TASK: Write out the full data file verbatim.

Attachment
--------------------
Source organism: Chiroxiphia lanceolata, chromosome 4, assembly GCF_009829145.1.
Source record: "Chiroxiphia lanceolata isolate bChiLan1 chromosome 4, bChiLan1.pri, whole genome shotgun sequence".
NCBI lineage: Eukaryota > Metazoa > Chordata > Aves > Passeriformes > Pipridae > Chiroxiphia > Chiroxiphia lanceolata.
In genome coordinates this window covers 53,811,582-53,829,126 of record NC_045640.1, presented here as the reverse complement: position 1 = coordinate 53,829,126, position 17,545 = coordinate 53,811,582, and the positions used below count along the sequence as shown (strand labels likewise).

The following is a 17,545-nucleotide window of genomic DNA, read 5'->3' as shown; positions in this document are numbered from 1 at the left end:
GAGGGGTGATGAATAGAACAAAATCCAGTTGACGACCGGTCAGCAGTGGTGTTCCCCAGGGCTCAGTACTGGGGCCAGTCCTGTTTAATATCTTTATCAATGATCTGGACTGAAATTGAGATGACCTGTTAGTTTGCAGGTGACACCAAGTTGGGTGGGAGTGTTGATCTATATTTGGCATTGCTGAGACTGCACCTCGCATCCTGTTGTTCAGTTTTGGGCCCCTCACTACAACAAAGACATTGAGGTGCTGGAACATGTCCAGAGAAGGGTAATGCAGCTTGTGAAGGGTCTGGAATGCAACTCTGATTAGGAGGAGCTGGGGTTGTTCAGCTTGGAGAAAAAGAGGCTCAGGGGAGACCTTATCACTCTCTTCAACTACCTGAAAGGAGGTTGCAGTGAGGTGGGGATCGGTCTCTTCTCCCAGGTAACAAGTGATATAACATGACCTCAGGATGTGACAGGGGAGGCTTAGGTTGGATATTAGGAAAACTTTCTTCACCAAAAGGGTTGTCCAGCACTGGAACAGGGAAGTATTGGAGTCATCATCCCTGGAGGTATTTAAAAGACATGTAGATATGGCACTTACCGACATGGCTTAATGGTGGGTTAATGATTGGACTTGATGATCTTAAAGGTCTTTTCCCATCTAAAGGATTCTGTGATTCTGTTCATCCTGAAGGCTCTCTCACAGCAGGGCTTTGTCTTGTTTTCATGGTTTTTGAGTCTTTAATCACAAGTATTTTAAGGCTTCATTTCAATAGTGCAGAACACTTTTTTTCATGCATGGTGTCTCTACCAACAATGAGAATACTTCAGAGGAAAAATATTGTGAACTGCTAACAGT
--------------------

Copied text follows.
Source organism: Chiroxiphia lanceolata, chromosome 4, assembly GCF_009829145.1.
Source record: "Chiroxiphia lanceolata isolate bChiLan1 chromosome 4, bChiLan1.pri, whole genome shotgun sequence".
NCBI lineage: Eukaryota > Metazoa > Chordata > Aves > Passeriformes > Pipridae > Chiroxiphia > Chiroxiphia lanceolata.
In genome coordinates this window covers 53,811,582-53,829,126 of record NC_045640.1, presented here as the reverse complement: position 1 = coordinate 53,829,126, position 17,545 = coordinate 53,811,582, and the positions used below count along the sequence as shown (strand labels likewise).

The following is a 17,545-nucleotide window of genomic DNA, read 5'->3' as shown; positions in this document are numbered from 1 at the left end:
GAGGGGTGATGAATAGAACAAAATCCAGTTGACGACCGGTCAGCAGTGGTGTTCCCCAGGGCTCAGTACTGGGGCCAGTCCTGTTTAATATCTTTATCAATGATCTGGACTGAAATTGAGATGACCTGTTAGTTTGCAGGTGACACCAAGTTGGGTGGGAGTGTTGATCTATATTTGGCATTGCTGAGACTGCACCTCGCATCCTGTTGTTCAGTTTTGGGCCCCTCACTACAACAAAGACATTGAGGTGCTGGAACATGTCCAGAGAAGGGTAATGCAGCTTGTGAAGGGTCTGGAATGCAACTCTGATTAGGAGGAGCTGGGGTTGTTCAGCTTGGAGAAAAAGAGGCTCAGGGGAGACCTTATCACTCTCTTCAACTACCTGAAAGGAGGTTGCAGTGAGGTGGGGATCGGTCTCTTCTCCCAGGTAACAAGTGATATAACATGACCTCAGGATGTGACAGGGGAGGCTTAGGTTGGATATTAGGAAAACTTTCTTCACCAAAAGGGTTGTCCAGCACTGGAACAGGGAAGTATTGGAGTCATCATCCCTGGAGGTATTTAAAAGACATGTAGATATGGCACTTACCGACATGGCTTAATGGTGGGTTAATGATTGGACTTGATGATCTTAAAGGTCTTTTCCCATCTAAAGGATTCTGTGATTCTGTTCATCCTGAAGGCTCTCTCACAGCAGGGCTTTGTCTTGTTTTCATGGTTTTTGAGTCTTTAATCACAAGTATTTTAAGGCTTCATTTCAATAGTGCAGAACACTTTTTTTCATGCATGGTGTCTCTACCAACAATGAGAATACTTCAGAGGAAAAATATTGTGAACTGCTAACAGT